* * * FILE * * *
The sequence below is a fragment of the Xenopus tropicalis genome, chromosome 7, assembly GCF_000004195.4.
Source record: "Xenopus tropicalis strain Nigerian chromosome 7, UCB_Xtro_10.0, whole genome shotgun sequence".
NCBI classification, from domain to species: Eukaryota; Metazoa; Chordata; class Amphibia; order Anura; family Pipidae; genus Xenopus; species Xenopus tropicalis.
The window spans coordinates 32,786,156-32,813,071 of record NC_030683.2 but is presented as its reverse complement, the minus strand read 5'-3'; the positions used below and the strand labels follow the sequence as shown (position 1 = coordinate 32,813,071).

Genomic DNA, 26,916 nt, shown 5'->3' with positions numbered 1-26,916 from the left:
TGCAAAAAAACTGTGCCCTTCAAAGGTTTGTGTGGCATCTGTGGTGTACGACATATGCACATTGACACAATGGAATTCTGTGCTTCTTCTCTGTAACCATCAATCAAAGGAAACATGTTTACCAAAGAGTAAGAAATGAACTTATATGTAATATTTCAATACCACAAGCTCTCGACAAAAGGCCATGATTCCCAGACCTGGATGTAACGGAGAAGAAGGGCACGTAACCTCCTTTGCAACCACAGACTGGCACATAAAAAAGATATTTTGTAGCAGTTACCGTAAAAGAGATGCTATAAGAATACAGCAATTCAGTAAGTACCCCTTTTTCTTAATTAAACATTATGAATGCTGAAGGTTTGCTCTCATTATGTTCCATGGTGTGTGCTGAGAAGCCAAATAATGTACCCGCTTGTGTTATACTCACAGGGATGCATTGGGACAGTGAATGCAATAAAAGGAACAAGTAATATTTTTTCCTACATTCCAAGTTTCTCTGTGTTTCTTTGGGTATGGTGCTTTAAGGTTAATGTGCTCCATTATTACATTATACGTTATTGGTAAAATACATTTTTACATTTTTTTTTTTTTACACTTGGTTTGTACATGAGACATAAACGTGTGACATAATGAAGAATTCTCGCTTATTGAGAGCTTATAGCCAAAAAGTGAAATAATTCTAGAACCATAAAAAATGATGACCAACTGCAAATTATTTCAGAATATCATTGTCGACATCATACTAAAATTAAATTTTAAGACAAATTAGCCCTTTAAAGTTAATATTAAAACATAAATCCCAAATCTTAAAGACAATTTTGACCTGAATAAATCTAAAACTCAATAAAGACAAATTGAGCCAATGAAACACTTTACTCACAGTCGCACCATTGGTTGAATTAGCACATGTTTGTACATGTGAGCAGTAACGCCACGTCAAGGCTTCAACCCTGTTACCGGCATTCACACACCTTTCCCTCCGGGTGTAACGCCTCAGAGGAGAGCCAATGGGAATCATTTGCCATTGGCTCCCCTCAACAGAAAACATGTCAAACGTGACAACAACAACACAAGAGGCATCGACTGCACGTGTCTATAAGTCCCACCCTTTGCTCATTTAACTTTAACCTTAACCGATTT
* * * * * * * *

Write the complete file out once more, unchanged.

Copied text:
The sequence below is a fragment of the Xenopus tropicalis genome, chromosome 7, assembly GCF_000004195.4.
Source record: "Xenopus tropicalis strain Nigerian chromosome 7, UCB_Xtro_10.0, whole genome shotgun sequence".
NCBI classification, from domain to species: Eukaryota; Metazoa; Chordata; class Amphibia; order Anura; family Pipidae; genus Xenopus; species Xenopus tropicalis.
The window spans coordinates 32,786,156-32,813,071 of record NC_030683.2 but is presented as its reverse complement, the minus strand read 5'-3'; the positions used below and the strand labels follow the sequence as shown (position 1 = coordinate 32,813,071).

Genomic DNA, 26,916 nt, shown 5'->3' with positions numbered 1-26,916 from the left:
TGCAAAAAAACTGTGCCCTTCAAAGGTTTGTGTGGCATCTGTGGTGTACGACATATGCACATTGACACAATGGAATTCTGTGCTTCTTCTCTGTAACCATCAATCAAAGGAAACATGTTTACCAAAGAGTAAGAAATGAACTTATATGTAATATTTCAATACCACAAGCTCTCGACAAAAGGCCATGATTCCCAGACCTGGATGTAACGGAGAAGAAGGGCACGTAACCTCCTTTGCAACCACAGACTGGCACATAAAAAAGATATTTTGTAGCAGTTACCGTAAAAGAGATGCTATAAGAATACAGCAATTCAGTAAGTACCCCTTTTTCTTAATTAAACATTATGAATGCTGAAGGTTTGCTCTCATTATGTTCCATGGTGTGTGCTGAGAAGCCAAATAATGTACCCGCTTGTGTTATACTCACAGGGATGCATTGGGACAGTGAATGCAATAAAAGGAACAAGTAATATTTTTTCCTACATTCCAAGTTTCTCTGTGTTTCTTTGGGTATGGTGCTTTAAGGTTAATGTGCTCCATTATTACATTATACGTTATTGGTAAAATACATTTTTACATTTTTTTTTTTTTACACTTGGTTTGTACATGAGACATAAACGTGTGACATAATGAAGAATTCTCGCTTATTGAGAGCTTATAGCCAAAAAGTGAAATAATTCTAGAACCATAAAAAATGATGACCAACTGCAAATTATTTCAGAATATCATTGTCGACATCATACTAAAATTAAATTTTAAGACAAATTAGCCCTTTAAAGTTAATATTAAAACATAAATCCCAAATCTTAAAGACAATTTTGACCTGAATAAATCTAAAACTCAATAAAGACAAATTGAGCCAATGAAACACTTTACTCACAGTCGCACCATTGGTTGAATTAGCACATGTTTGTACATGTGAGCAGTAACGCCACGTCAAGGCTTCAACCCTGTTACCGGCATTCACACACCTTTCCCTCCGGGTGTAACGCCTCAGAGGAGAGCCAATGGGAATCATTTGCCATTGGCTCCCCTCAACAGAAAACATGTCAAACGTGACAACAACAACACAAGAGGCATCGACTGCACGTGTCTATAAGTCCCACCCTTTGCTCATTTAACTTTAACCTTAACCGATTT